Saturday, September 1, 2012

Plant guilds in Vanuatu

"There is an enormous difference in the way we make a design in permaculture and the way an agriculturist would make it.  Really what we are up to is trying to let things function in a natural way."

  - Bill Mollison, Wilton, NH (USA) PDC 1981 -


Companion planting, or planting two or more plants who help each other, with each other, is one tool we can use to increase the resilience of our cropping systems. 

For example, planting dill and alliums (onion family) between mounds of potatoes can help attract beneficial insects to the umbrelliferous flowers of the dill, while the allium roots exude antibacterial & antifungal compounds which can protect potato tubers from fungal infection, and give us total yield of three crops from the same space.

Photo: Fruit & nut trees occupy the understory of this coconut plantation on Malekula Island, while swamp taro & cattle occupy the ground level.

In permaculture design we refer to this as 'guilding'.  We can use it to mimic the diversity found in natural systems and assemble our planting guilds by selecting plants occupying different niches; for example, selecting deep rooted plants to row next to shallow rooted plants, or identifying understory trees which can be planted under our canopy.

We can take this a step further by designing for maximum functional diversity; in other words, seeking to connect elements in our system so that the needs (or 'inputs') of one element are met by the products or behaviors ('outputs') of another element in our system. 


Photo: Needs / Products / Functions = Functional Analysis.

By using the 'Functional Analysis' tool to map the needs, products & characteristics of our species palette, we can begin to make these connections to create gropings of plants which are mutually beneficial when grown together.  For example, we can grow vines up a taller crop, select an edible ground cover to ramble in an understory, and intercrop nitrogen-fixing species to provide for our soil fertility needs.


Photo: A guild is a family of plants who work together. At the Department of Agriculture's demonstration plot on Efate, Piper nigrum (back pepper) grows up nitrogen-fixing 'Erythrina varigata' (Indian Coral Tree).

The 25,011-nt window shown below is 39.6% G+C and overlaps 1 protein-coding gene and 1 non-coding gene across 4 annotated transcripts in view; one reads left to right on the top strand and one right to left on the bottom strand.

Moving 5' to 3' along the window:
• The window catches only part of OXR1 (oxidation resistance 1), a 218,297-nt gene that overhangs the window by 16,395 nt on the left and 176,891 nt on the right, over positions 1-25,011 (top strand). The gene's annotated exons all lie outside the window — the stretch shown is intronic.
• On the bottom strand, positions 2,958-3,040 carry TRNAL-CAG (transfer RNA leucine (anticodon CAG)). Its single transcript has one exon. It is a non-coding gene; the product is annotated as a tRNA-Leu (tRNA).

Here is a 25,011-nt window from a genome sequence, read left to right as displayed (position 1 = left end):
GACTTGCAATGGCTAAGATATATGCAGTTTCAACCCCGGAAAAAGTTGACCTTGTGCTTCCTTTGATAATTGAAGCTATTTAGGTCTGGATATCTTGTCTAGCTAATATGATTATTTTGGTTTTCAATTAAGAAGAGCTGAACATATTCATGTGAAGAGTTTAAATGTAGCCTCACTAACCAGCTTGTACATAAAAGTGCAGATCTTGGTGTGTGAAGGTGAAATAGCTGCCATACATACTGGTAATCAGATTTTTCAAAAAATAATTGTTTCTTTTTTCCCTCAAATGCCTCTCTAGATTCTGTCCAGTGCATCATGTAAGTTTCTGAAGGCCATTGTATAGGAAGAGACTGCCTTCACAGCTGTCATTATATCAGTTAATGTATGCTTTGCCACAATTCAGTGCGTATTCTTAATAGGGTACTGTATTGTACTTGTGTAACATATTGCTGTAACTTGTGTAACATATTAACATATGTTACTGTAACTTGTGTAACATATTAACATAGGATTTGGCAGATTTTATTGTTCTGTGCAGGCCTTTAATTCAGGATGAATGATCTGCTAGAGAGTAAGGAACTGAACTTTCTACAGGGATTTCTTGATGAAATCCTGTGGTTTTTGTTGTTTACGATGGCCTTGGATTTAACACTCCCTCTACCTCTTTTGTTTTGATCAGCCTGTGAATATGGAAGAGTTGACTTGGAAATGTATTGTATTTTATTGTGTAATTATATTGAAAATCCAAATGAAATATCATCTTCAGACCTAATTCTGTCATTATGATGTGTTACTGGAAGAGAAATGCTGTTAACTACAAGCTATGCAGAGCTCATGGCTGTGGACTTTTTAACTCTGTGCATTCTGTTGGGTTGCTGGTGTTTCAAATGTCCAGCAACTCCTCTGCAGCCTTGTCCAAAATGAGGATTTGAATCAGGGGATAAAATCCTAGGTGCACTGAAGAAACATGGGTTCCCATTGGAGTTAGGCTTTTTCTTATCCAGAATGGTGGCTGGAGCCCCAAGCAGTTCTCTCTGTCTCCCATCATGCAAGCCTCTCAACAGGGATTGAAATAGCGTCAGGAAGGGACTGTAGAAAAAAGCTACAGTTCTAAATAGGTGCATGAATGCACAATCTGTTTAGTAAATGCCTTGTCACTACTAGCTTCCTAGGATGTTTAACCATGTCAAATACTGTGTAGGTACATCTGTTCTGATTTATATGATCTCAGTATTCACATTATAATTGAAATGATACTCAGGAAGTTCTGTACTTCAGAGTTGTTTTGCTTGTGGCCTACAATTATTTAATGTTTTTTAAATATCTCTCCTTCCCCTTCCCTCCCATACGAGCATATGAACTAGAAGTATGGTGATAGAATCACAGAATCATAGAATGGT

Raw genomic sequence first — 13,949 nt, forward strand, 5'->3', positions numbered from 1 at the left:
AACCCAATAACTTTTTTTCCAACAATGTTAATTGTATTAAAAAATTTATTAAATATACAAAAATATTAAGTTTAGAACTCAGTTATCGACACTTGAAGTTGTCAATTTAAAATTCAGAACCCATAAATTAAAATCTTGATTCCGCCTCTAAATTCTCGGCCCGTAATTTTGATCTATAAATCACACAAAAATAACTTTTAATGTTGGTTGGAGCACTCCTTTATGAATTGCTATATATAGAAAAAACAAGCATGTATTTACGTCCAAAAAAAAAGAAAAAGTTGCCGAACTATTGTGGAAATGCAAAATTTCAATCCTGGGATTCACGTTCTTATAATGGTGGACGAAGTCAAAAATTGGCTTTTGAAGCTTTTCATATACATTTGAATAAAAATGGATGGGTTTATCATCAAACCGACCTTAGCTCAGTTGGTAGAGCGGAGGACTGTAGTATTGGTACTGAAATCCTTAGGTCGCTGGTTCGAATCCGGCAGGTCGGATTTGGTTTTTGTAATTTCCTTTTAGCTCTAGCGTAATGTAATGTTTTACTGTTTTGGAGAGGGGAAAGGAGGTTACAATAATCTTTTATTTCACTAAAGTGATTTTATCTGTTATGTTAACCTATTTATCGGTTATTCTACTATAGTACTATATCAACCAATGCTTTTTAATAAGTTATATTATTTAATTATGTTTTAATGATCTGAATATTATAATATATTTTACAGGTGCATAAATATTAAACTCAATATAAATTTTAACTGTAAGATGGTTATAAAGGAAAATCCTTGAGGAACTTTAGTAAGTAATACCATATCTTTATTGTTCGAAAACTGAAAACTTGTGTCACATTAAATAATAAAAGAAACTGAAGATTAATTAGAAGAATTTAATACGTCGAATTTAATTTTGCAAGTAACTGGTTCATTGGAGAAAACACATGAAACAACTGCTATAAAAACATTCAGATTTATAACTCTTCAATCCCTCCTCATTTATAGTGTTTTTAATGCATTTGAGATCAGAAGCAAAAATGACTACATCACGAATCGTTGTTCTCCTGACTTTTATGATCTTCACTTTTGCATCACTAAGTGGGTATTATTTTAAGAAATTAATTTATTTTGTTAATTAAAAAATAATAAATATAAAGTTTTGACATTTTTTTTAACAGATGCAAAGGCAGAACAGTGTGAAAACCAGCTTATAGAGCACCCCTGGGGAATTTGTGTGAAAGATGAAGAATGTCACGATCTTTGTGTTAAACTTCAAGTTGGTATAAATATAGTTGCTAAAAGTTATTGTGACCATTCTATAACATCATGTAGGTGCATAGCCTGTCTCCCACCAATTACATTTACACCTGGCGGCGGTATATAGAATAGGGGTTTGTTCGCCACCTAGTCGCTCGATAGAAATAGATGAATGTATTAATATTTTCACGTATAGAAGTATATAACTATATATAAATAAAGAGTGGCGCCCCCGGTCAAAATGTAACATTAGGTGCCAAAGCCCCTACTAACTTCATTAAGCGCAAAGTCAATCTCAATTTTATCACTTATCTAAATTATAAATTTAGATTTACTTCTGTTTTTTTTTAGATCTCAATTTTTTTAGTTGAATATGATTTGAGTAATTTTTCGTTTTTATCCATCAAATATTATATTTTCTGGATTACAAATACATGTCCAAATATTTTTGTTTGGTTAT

Students were tasked with designing their own localized guilds using these patterns, starting with grouping plant species they are already familiar with in the different niches they occupy, and then looking to re-assemble them by looking for functional relationships between the plants:

Photo: Amsen Wille from the Vanuatu Department of Agriculture presents his group's plant guild designs.

Photo: 1) Banana, cacao & Island cabbage (Abelmoschus manihot) grow in the understory of a coconut plantation, with Sweet potato (known locally as 'Kumala') as a ground cover.  Glyricidia provides fertility to the system, banana & Island cabbage provide a shorter term crop while cacao is maturing, and sweet potato lends productivity  at ground level while serving as a living mulch to protect topsoils.

2) 'Whitewood' (Endospermum medullosum), a locally prized timber crop, creates a closed canopy which few plants can tolerate.  Swamp taro (Alocasia macrorrhiza) can fill this niche and turn it into a productive space - this guild was expanded further as an alley crop between Glyricidia to provide fertility to the system.

3) Citrus is placed with nitrogen-fixing Pigeon pea (Cajanus cajun) as a nurse crop to protect & feed it in its early stages (and yield an edible crop), while pawpaw (papaya), Island Cabbage, and Chinese cabbage (known locally as 'Whitebone') give additional yields in space & time.


Bill Mollison said, "If you do something right, it will do a lot more right itself," and we experienced this phenomenon with this practical exercise.

Students were asked first to group plants according to niche, and then to create guilds by looking for functional relationships between these plants - and in doing so they also managed to stack crops in space, stack yields in time, and increase diversity & fertility.


"Our job is to put things in the right place and then let them rip."

  - Bill Mollison, Wilton, NH (USA) PDC 1981 -


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